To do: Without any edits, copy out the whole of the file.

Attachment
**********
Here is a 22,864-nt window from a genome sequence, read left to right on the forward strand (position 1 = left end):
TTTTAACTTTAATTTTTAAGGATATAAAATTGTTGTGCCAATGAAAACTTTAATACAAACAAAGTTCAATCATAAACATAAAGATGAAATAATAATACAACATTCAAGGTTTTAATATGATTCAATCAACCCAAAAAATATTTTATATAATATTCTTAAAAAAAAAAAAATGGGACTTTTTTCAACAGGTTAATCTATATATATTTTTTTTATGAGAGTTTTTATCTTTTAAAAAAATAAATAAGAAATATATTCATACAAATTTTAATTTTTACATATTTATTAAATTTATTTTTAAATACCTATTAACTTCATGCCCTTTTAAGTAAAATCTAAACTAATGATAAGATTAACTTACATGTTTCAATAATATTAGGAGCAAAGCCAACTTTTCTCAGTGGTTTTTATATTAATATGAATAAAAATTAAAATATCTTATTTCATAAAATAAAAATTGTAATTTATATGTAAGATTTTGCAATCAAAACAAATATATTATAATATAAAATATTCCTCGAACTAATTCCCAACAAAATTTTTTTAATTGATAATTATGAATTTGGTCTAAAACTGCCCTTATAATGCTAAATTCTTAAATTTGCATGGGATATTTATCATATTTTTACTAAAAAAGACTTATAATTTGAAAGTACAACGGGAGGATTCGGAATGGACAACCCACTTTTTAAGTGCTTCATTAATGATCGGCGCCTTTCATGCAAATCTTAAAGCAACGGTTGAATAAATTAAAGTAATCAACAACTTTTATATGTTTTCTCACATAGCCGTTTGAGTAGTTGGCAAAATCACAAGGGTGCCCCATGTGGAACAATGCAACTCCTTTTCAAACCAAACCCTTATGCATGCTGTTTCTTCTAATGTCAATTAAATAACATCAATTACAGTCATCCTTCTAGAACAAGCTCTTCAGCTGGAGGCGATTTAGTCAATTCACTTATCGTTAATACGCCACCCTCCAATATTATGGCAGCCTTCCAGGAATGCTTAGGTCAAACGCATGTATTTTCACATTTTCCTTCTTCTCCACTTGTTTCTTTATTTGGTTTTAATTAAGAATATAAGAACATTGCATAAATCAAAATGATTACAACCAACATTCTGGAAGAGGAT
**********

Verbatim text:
Here is a 22,864-nt window from a genome sequence, read left to right on the forward strand (position 1 = left end):
TTTTAACTTTAATTTTTAAGGATATAAAATTGTTGTGCCAATGAAAACTTTAATACAAACAAAGTTCAATCATAAACATAAAGATGAAATAATAATACAACATTCAAGGTTTTAATATGATTCAATCAACCCAAAAAATATTTTATATAATATTCTTAAAAAAAAAAAAATGGGACTTTTTTCAACAGGTTAATCTATATATATTTTTTTTATGAGAGTTTTTATCTTTTAAAAAAATAAATAAGAAATATATTCATACAAATTTTAATTTTTACATATTTATTAAATTTATTTTTAAATACCTATTAACTTCATGCCCTTTTAAGTAAAATCTAAACTAATGATAAGATTAACTTACATGTTTCAATAATATTAGGAGCAAAGCCAACTTTTCTCAGTGGTTTTTATATTAATATGAATAAAAATTAAAATATCTTATTTCATAAAATAAAAATTGTAATTTATATGTAAGATTTTGCAATCAAAACAAATATATTATAATATAAAATATTCCTCGAACTAATTCCCAACAAAATTTTTTTAATTGATAATTATGAATTTGGTCTAAAACTGCCCTTATAATGCTAAATTCTTAAATTTGCATGGGATATTTATCATATTTTTACTAAAAAAGACTTATAATTTGAAAGTACAACGGGAGGATTCGGAATGGACAACCCACTTTTTAAGTGCTTCATTAATGATCGGCGCCTTTCATGCAAATCTTAAAGCAACGGTTGAATAAATTAAAGTAATCAACAACTTTTATATGTTTTCTCACATAGCCGTTTGAGTAGTTGGCAAAATCACAAGGGTGCCCCATGTGGAACAATGCAACTCCTTTTCAAACCAAACCCTTATGCATGCTGTTTCTTCTAATGTCAATTAAATAACATCAATTACAGTCATCCTTCTAGAACAAGCTCTTCAGCTGGAGGCGATTTAGTCAATTCACTTATCGTTAATACGCCACCCTCCAATATTATGGCAGCCTTCCAGGAATGCTTAGGTCAAACGCATGTATTTTCACATTTTCCTTCTTCTCCACTTGTTTCTTTATTTGGTTTTAATTAAGAATATAAGAACATTGCATAAATCAAAATGATTACAACCAACATTCTGGAAGAGGAT